NEW YORK (GenomeWeb News) – The Genome Institute of Singapore (GIS) has reeled in $450,000 in new funding from the National Human Genome Research Institute and $100,000 from the International Rett Syndrome Foundation to fund three genomics projects, GIS said today.
The NHGRI funding extends two grants awarded to GIS Senior Group Leader Yijun Ruan in 2007 under the ENCycolopedia of DNA Elements (ENCODE) project.
One of these is a $300,000 grant to use whole-genome chromatin interaction analysis using Pair –End Tagging (ChIA-PET) technology developed at GIS to generate three-dimensional data sets of human genome conformation.
Another NHGRI grant provides $150,000 to support efforts to characterize and classify the human transcriptome.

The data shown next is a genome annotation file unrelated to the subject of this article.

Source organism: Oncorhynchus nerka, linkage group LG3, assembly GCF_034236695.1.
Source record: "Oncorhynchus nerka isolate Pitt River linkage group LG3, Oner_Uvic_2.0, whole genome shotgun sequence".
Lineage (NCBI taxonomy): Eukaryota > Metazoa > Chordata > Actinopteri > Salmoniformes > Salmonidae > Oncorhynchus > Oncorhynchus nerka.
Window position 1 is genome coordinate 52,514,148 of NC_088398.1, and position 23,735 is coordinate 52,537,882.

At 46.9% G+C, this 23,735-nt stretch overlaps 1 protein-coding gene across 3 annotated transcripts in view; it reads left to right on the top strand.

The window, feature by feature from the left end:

The $100,000 two-year grant from the IRSF will support use of the ChIA-PET technology to study how a key gene linked to Rett syndrome interacts with regulatory networks in cells. Rett Syndrome is a developmental disorder caused by a mutation in the MeCP2 gene that primarily affects girls and can affect their ability to walk, eat, and talk.
"With the ChIA-PET technologies that we at the GIS developed, we will be able to interrogate the gene function regulatory networks involving MeCP2 with the aim of understanding the disease mechanisms and finding a cure for this and many other diseases," Ruan said in a statement.